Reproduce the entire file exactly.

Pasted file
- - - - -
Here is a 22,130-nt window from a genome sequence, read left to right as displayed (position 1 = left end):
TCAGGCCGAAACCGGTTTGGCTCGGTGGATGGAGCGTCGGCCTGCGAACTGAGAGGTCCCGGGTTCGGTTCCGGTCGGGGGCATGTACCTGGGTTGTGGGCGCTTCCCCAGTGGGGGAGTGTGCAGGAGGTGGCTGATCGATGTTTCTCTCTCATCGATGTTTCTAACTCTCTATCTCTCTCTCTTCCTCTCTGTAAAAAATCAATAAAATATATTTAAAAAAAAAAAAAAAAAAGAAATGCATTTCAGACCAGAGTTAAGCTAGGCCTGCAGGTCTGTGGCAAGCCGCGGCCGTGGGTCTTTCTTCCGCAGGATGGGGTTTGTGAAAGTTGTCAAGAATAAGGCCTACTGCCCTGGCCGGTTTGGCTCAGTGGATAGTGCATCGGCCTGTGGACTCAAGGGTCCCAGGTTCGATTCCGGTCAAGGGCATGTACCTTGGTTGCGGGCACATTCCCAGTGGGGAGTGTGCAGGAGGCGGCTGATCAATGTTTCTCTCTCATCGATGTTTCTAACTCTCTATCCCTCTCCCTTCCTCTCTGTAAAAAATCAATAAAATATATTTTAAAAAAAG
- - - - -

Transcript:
Here is a 22,130-nt window from a genome sequence, read left to right as displayed (position 1 = left end):
TCAGGCCGAAACCGGTTTGGCTCGGTGGATGGAGCGTCGGCCTGCGAACTGAGAGGTCCCGGGTTCGGTTCCGGTCGGGGGCATGTACCTGGGTTGTGGGCGCTTCCCCAGTGGGGGAGTGTGCAGGAGGTGGCTGATCGATGTTTCTCTCTCATCGATGTTTCTAACTCTCTATCTCTCTCTCTTCCTCTCTGTAAAAAATCAATAAAATATATTTAAAAAAAAAAAAAAAAAAGAAATGCATTTCAGACCAGAGTTAAGCTAGGCCTGCAGGTCTGTGGCAAGCCGCGGCCGTGGGTCTTTCTTCCGCAGGATGGGGTTTGTGAAAGTTGTCAAGAATAAGGCCTACTGCCCTGGCCGGTTTGGCTCAGTGGATAGTGCATCGGCCTGTGGACTCAAGGGTCCCAGGTTCGATTCCGGTCAAGGGCATGTACCTTGGTTGCGGGCACATTCCCAGTGGGGAGTGTGCAGGAGGCGGCTGATCAATGTTTCTCTCTCATCGATGTTTCTAACTCTCTATCCCTCTCCCTTCCTCTCTGTAAAAAATCAATAAAATATATTTTAAAAAAAG